Suffolk Legis. Kevin McCaffrey, the Republican leader of the County Legislature, on Monday announced the names of six county lawmakers who will serve on a special committee to investigate the Sept. 8 cyberattack on county government computer systems.
The panel will have four Republicans and two Democrats and will be led by Legis. Anthony Piccirillo (R-Holtsville).
The other members are McCaffrey (R-Lindenhurst); James Mazzarella (R-Moriches); Rob Trotta (R-Fort Salonga); Jason Richberg (D-West Babylon), the minority leader; and Sarah Anker (D-Mount Sinai).
“The best disinfectant is sunlight,” Piccirillo said at a news conference in Hauppauge. “We're going to open the windows and let that sun in here to shine, and make sure that we get the truth.”
The special panel will probe the origins of the hack, which disrupted a range of county services, delaying payments to vendors and preventing access to county emails.
County officials have said little about what caused the attack, citing a forensic examination of county computer systems and a law enforcement investigation.
McCaffrey has said the new committee will not interfere with the law enforcement investigation.
The panel is expected to meet beginning in 2023, but legislators did not say when it will release a final report on its findings.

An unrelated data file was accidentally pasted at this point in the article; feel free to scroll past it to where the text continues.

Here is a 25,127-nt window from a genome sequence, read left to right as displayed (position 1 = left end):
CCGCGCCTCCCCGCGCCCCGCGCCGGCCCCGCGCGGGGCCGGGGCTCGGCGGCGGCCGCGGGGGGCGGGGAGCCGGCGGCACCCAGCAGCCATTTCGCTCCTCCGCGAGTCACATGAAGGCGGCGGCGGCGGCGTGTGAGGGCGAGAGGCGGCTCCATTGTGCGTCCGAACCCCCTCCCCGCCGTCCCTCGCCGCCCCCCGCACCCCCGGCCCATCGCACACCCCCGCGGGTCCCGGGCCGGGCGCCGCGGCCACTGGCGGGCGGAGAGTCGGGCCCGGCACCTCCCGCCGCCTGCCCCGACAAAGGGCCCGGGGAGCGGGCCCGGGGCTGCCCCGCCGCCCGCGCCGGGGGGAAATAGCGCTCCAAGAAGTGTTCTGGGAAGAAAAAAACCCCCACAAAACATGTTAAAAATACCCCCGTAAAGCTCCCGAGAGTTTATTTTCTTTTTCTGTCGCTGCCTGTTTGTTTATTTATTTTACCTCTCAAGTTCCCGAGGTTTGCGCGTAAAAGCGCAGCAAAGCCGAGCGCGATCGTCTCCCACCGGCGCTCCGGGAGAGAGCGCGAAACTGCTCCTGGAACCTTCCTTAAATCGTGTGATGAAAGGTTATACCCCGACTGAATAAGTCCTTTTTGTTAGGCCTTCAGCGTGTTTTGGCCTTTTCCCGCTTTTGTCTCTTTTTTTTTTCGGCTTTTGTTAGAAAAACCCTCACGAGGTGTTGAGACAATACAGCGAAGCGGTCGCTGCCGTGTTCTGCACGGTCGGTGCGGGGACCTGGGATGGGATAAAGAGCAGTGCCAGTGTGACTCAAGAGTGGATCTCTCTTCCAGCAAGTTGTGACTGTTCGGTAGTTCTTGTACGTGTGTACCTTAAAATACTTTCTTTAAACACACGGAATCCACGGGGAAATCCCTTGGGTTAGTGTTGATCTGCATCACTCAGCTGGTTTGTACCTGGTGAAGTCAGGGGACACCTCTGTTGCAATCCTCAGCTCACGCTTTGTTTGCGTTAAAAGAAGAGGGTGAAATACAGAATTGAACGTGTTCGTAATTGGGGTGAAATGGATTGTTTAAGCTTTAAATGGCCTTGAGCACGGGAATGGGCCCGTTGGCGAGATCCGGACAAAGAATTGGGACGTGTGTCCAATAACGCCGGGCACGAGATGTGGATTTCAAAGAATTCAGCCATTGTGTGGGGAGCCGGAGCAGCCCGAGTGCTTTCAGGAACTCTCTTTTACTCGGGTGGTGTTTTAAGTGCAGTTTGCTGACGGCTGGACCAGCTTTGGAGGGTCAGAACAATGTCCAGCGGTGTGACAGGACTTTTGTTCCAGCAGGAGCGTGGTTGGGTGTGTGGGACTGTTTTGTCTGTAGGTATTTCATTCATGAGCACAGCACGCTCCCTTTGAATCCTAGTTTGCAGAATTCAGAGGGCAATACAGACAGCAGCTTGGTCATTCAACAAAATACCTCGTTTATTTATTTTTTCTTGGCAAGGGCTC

Last month, the full Legislature voted to give the panel subpoena power and granted committee members the ability to administer oaths and compel production of books, papers and witnesses related to the investigation.
Marykate Guilfoyle, a spokeswoman for Suffolk County Executive Steve Bellone, said Bellone supports the committee's efforts to determine what went wrong.
"We applaud the legislature’s commitment to move forward with a bipartisan review of the cyberattack … ," she said.
Piccirillo stressed the legislature’s independence from the county executive’s office in the investigation.
"We are partners in restoration with the county executive’s office, but we are not partners in this investigation,” Piccirillo said.
“This is a coequal branch of government. Separation of powers is here, in this body, to do the investigation … [with] oversight of the executive branch or any member of government that may have played a role here,"
McCaffrey said the committee soon will hire outside legal counsel to guide it in the process.
The panel also will consider a report Sunday in Newsday that it took the county more than four hours to shut down its systems after the intrusion was discovered by a computer manager in the Suffolk County Clerk's Office.
The committee's findings will "serve as a model for other municipalities out there to make sure that they can look at this and say, 'these are the best practices,'” McCaffrey said.
“We want to make sure it doesn't happen to us again,” he said.